She's in love with her father's worst enemy, but so is her sister. David returns her love, but the kingdom is unstable, and there is talk of him stealing the crown. Not only is she in love with him, but Michal does not want to become destitute if he does. Through deception and scheming, Michal finally gets her way with David, but at a price. By doing this, she subjects herself to an undesirable life, because her husband is a wanted man. Her love is torn away, replaced, and then reunited at a cost all because of her selfish choices. Now she wishes she had listened to the voice of Yahweh years before...
It's refreshing for an author to choose such an underused and under told Biblical story. Looking at a prominent Bible character through the eyes of another is certainly refreshing, yet Jill Eileen Smith colored outside the lines on some accounts. In the end, the book ends in the correct way, but not after a rocky start.
The characters are slow in developing, but eventually reach the point of personality, perhaps too late. For characters to be successful they must be developed from the start, though not too obviously. Michael is definitely an imperfect character from the start, as she was portrayed in the Bible, and slowly develops personality. At first, it looked like David was going to look like a saint, but Jill turned that car around before it could reach its destination. Often, authors portray such popular characters as perfect when they really were far from such an honor. Considering the fact that this book took ten years for her to finish, one can see why the characters are developed in this fashion. Jill will need to work on her characters in the future for sure.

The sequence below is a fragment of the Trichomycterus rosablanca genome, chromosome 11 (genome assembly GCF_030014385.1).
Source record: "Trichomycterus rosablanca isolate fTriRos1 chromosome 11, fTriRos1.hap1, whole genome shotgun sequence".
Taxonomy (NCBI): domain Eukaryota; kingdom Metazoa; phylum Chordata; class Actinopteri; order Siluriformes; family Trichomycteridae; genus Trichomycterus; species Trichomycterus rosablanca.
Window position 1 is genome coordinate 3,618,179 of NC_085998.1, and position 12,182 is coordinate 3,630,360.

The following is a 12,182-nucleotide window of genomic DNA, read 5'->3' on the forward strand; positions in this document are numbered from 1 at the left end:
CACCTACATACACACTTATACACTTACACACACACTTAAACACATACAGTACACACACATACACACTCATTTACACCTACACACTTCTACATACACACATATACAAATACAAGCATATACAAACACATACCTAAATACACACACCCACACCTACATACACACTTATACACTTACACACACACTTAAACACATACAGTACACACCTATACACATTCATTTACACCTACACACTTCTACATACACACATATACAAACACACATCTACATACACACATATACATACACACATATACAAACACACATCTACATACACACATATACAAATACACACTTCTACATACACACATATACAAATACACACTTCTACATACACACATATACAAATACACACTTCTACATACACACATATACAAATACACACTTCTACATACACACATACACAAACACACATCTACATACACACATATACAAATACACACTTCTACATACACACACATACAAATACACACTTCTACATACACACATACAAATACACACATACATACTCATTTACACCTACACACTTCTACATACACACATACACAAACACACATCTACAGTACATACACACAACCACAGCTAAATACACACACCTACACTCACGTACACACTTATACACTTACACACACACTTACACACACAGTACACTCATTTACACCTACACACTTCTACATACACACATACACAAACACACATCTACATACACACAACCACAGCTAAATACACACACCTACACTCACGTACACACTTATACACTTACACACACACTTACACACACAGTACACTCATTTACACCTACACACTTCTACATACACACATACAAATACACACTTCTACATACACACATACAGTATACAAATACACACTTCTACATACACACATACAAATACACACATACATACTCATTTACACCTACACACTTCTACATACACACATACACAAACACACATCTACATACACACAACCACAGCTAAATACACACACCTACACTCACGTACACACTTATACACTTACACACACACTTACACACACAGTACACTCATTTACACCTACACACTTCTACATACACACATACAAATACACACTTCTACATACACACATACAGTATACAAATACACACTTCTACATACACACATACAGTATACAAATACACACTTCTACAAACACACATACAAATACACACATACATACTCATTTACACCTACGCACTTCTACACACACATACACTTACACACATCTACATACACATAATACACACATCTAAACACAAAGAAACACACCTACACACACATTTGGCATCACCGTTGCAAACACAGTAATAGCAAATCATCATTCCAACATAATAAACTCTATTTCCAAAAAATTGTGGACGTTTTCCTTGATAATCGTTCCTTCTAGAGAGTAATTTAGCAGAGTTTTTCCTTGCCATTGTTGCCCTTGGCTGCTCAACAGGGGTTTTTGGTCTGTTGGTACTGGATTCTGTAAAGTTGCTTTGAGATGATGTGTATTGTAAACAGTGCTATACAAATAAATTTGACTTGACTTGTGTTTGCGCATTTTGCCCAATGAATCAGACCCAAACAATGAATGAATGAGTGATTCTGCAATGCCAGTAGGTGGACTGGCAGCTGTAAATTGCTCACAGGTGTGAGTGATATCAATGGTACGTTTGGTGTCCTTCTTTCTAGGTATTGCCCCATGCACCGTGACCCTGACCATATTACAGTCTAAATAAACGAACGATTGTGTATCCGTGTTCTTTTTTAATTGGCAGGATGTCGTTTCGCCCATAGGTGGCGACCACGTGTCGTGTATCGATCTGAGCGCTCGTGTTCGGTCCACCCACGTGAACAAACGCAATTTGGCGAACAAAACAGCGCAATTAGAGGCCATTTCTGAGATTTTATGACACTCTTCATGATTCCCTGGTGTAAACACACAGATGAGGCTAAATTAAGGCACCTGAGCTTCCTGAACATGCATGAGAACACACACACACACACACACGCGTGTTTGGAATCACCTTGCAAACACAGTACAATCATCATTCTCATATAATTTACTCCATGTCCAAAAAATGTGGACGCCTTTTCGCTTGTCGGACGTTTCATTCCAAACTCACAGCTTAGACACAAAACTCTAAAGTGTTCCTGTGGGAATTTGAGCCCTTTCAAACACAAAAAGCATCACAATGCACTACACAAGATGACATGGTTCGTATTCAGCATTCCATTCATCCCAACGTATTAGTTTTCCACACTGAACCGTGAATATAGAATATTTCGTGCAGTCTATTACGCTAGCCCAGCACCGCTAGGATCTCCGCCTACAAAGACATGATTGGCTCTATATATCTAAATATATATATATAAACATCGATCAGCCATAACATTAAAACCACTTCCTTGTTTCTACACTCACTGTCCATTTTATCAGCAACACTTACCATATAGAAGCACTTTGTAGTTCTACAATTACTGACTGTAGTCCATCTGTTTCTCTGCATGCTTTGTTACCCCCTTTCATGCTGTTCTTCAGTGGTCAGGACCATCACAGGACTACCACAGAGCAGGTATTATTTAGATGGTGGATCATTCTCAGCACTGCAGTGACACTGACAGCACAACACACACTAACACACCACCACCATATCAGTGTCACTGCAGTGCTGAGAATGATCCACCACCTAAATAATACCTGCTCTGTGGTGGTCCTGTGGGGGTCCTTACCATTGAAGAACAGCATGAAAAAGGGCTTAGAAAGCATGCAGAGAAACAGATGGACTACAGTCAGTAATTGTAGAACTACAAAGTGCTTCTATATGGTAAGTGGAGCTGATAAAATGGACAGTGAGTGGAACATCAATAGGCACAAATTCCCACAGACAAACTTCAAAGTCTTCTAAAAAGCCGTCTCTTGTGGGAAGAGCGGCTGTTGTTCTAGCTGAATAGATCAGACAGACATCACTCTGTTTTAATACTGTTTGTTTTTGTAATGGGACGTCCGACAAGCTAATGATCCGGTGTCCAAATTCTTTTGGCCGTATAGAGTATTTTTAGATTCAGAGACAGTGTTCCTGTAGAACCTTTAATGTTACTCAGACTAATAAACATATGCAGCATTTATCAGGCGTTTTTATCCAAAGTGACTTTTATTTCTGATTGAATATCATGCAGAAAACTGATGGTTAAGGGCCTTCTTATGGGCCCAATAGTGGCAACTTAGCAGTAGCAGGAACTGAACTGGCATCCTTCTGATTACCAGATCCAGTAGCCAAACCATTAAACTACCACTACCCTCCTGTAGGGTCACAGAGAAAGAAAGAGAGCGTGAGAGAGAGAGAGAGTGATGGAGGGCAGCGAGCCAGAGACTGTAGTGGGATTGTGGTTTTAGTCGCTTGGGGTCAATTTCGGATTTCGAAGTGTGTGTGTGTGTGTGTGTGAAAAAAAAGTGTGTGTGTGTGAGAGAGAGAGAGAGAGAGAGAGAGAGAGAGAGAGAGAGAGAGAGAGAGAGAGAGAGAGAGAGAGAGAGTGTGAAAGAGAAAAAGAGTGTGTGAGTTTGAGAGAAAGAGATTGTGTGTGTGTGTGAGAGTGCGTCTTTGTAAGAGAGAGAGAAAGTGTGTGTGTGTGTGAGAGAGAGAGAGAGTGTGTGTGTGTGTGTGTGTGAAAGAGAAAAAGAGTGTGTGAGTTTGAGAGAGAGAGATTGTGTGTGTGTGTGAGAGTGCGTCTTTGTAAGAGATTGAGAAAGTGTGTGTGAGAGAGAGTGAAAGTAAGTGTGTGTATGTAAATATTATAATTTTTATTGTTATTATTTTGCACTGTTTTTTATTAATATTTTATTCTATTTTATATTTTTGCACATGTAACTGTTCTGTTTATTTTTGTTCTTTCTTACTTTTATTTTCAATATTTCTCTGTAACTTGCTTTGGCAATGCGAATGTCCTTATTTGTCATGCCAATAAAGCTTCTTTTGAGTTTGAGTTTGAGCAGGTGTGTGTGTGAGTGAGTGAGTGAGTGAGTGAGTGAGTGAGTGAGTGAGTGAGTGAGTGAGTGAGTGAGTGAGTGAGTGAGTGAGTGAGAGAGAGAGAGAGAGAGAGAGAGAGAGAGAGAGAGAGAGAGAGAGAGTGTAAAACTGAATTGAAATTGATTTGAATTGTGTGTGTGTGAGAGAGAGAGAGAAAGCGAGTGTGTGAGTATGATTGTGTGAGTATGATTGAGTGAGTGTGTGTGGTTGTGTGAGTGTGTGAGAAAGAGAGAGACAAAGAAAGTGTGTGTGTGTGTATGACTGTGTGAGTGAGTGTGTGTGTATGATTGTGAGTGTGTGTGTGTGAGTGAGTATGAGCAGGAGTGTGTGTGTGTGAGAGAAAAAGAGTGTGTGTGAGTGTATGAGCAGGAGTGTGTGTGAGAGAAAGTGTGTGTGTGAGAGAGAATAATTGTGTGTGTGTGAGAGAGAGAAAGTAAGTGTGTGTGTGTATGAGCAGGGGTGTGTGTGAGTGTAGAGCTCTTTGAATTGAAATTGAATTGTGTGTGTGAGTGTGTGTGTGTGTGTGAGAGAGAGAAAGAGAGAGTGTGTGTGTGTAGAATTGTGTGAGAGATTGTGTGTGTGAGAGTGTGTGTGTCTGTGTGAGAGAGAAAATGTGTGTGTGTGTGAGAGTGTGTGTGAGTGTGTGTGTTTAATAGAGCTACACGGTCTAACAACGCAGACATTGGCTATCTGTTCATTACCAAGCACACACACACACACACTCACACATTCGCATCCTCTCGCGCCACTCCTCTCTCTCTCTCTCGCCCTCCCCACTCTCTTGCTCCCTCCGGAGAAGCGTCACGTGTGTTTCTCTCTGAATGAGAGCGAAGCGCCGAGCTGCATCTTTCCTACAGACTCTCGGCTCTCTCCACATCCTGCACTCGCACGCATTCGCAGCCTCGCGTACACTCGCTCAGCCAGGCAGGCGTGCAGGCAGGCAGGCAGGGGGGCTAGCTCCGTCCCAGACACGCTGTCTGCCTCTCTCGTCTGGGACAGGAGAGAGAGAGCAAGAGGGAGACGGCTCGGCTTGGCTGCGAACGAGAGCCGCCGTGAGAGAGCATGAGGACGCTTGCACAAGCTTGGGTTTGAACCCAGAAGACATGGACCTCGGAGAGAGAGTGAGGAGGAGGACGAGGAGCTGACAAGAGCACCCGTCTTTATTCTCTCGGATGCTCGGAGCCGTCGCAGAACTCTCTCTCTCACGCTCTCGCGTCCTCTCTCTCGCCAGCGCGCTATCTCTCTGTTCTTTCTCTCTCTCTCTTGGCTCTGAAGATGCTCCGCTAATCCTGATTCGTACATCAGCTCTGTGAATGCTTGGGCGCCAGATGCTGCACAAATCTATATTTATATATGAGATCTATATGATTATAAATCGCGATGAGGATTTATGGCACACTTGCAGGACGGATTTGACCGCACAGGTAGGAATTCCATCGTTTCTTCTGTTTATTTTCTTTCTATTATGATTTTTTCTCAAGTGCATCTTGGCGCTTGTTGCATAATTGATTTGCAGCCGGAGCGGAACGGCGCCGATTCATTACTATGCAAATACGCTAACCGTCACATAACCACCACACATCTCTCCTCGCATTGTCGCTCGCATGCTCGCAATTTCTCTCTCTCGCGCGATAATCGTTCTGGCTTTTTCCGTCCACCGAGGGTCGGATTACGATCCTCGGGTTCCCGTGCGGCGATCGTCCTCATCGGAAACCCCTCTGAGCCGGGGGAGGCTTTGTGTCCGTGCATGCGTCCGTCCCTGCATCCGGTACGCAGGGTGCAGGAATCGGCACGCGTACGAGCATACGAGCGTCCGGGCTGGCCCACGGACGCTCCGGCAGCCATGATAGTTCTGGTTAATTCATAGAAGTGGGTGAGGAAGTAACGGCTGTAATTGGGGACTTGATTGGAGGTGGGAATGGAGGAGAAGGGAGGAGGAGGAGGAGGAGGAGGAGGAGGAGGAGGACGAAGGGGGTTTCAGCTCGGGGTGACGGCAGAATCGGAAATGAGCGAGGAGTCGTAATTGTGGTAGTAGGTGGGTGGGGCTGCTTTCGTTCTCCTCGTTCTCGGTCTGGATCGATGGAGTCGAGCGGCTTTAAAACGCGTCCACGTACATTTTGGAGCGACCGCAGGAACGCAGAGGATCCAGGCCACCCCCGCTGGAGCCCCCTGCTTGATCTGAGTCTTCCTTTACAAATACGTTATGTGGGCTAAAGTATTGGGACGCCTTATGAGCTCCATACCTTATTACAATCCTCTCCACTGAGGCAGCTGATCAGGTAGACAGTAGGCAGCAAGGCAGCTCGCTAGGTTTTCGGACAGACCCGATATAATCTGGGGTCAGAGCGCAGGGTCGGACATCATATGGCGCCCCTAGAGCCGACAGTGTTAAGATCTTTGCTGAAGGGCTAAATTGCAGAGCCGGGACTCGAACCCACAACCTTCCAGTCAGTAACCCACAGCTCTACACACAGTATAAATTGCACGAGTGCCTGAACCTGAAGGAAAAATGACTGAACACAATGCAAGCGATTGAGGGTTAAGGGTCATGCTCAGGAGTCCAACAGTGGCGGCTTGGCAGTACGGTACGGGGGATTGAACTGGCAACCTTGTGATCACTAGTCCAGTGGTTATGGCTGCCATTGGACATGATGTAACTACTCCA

Jill perhaps did too much skipping around in history, hitting on high points of David's story that Michal was probably not even part of. It would have been better if Jill had kept the story in one place for longer than she did, then perhaps Michal would have been a better character. Michal needed to be a first person character, and a first person account would have perhaps limited Jill's scope of writing. As it was, she tried to show the reader the highlights of David's life sort of through Michal eyes, rather than leave some of it for the reader to fill in by reading the Bible for themselves. Jill said she wanted to do this with this book, but I'm afraid she failed in her endeavour.
The best thing about the end of the book is that while Jill had the creative licence to fix something no one knows the answer to, she refrained and chose a realistic end rather than a plastic end. Once she reached the point at which the Bible tells no more about Michal daughter of Saul, Jill could have fixed something no one could have faulted her on for lack of information, but she did not. This shows how much potential she has as an author and that she is willing to try to be realistic.
I look forward to what Jill Eileen Smith will do in the future of her writing career. I presume she will continue to write books concerning Biblical women, since she has expressed interest in this subject. She may not need to leave these guidelines.